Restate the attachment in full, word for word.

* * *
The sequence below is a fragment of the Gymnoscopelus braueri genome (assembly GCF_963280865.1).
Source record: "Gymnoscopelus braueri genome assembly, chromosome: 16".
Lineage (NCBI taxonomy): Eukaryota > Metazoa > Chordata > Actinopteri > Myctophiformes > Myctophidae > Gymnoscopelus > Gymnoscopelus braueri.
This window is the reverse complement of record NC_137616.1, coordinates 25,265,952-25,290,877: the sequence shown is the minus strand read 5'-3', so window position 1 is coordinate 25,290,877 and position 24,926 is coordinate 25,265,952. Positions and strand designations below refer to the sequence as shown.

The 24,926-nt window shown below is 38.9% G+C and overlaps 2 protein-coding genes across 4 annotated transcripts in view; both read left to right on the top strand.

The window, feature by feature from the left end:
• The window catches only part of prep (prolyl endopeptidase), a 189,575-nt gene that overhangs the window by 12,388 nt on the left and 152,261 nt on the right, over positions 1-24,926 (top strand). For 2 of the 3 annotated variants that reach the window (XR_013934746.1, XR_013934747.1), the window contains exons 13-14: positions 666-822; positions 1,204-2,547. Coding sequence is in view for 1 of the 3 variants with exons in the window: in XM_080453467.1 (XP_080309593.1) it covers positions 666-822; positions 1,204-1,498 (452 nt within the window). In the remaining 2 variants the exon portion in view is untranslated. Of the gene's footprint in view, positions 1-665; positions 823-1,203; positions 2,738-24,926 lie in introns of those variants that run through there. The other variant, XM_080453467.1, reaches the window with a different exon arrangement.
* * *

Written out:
The sequence below is a fragment of the Gymnoscopelus braueri genome (assembly GCF_963280865.1).
Source record: "Gymnoscopelus braueri genome assembly, chromosome: 16".
Lineage (NCBI taxonomy): Eukaryota > Metazoa > Chordata > Actinopteri > Myctophiformes > Myctophidae > Gymnoscopelus > Gymnoscopelus braueri.
This window is the reverse complement of record NC_137616.1, coordinates 25,265,952-25,290,877: the sequence shown is the minus strand read 5'-3', so window position 1 is coordinate 25,290,877 and position 24,926 is coordinate 25,265,952. Positions and strand designations below refer to the sequence as shown.

The 24,926-nt window shown below is 38.9% G+C and overlaps 2 protein-coding genes across 4 annotated transcripts in view; both read left to right on the top strand.

The window, feature by feature from the left end:
• The window catches only part of prep (prolyl endopeptidase), a 189,575-nt gene that overhangs the window by 12,388 nt on the left and 152,261 nt on the right, over positions 1-24,926 (top strand). For 2 of the 3 annotated variants that reach the window (XR_013934746.1, XR_013934747.1), the window contains exons 13-14: positions 666-822; positions 1,204-2,547. Coding sequence is in view for 1 of the 3 variants with exons in the window: in XM_080453467.1 (XP_080309593.1) it covers positions 666-822; positions 1,204-1,498 (452 nt within the window). In the remaining 2 variants the exon portion in view is untranslated. Of the gene's footprint in view, positions 1-665; positions 823-1,203; positions 2,738-24,926 lie in introns of those variants that run through there. The other variant, XM_080453467.1, reaches the window with a different exon arrangement.